Life-changing healthcare breakthrough towards Malaysia 5.0 — Afifah Suhaimi

JULY 7 — Technological embedment, digitisation and automation in the healthcare ecosystem are key elements in revolutionising the present healthcare system towards a better and smarter one.

Globally, healthcare systems are grappling with poverty, disproportionate access to medical services, unequal results, and rising demand from growing populations with longer life spans.

According to a McKinsey's article on "Finding the future of care provision: The role of smart hospitals' new technologies have altered consumer expectations, as the number of today's patients that wish for healthcare services to be delivered with greater efficiency, and in appropriate, comfortable and near-normal settings are growing.

Thus, without significant structural and transformational changes, healthcare systems will struggle to remain sustainable in the years ahead.

Here is where technologies like artificial intelligence (AI), robotics, precision medicine, 3-D printing, augmented reality/virtual reality, genomics and telemedicine come into rescue to help meet these challenges.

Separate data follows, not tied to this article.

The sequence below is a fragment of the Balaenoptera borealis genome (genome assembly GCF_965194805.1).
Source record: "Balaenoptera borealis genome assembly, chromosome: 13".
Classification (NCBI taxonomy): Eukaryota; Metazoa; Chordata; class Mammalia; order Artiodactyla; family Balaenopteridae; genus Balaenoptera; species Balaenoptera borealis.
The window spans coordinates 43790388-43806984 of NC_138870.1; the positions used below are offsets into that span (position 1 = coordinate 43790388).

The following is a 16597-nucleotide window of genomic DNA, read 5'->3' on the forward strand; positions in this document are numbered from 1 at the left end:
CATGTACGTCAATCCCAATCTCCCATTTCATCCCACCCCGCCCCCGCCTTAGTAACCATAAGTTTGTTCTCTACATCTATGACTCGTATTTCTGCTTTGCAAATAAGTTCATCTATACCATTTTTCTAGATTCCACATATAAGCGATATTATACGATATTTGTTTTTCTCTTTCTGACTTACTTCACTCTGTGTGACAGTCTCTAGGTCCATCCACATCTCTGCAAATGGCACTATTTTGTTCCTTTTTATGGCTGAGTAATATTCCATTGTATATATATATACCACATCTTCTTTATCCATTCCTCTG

The Director General of Health, Datuk Dr Noor Hisham Abdullah, has highlighted the needs of transforming the current healthcare system from one of complexity to one of high impact, along with the reasonable cost and excellent outcomes.

In fact, this transformation is vital to support Malaysia's transition towards Malaysia 5.0, a vision propounded by Datuk Dr Rais Hussin, chairman of Malaysia Digital Economy Corporation (MDEC) — a problem-solving approach to society's challenges and problems by introducing and applying the innovations of the Fourth Industrial Revolution that incorporate both the physical and digital worlds.

At its core, there are four key trends involved in reshaping the healthcare systems and encouraging its transition to the smarter ones, which are as follows:

From disease-centred to patient-centred care

Patient-centred care is about treating a person who receives healthcare service with dignity and respect and involving them in all health decisions.

When healthcare professionals and services give you patient-centred care, it puts you at the “centre” of the healthcare by tailoring the care to suit your needs and what you want to achieve, so you can always find ways to get better, look after yourself and stay independent.

Emerging technologies that have made online consultations possible, multidisciplinary team support and other new models of care delivery are aiding hospitals to become more patient-centred. 

Virtual healthcare assistants

There is currently a growing demand for various types of virtual assistant solutions worldwide, primarily because of the increasing focus on patient-centred care delivery, growing IoT adoption, increasing Internet connectivity and smartphone devices and rising focus on patient engagement.

In short, virtual healthcare assistant acts as a successful communication medium for remote patients and health practitioners.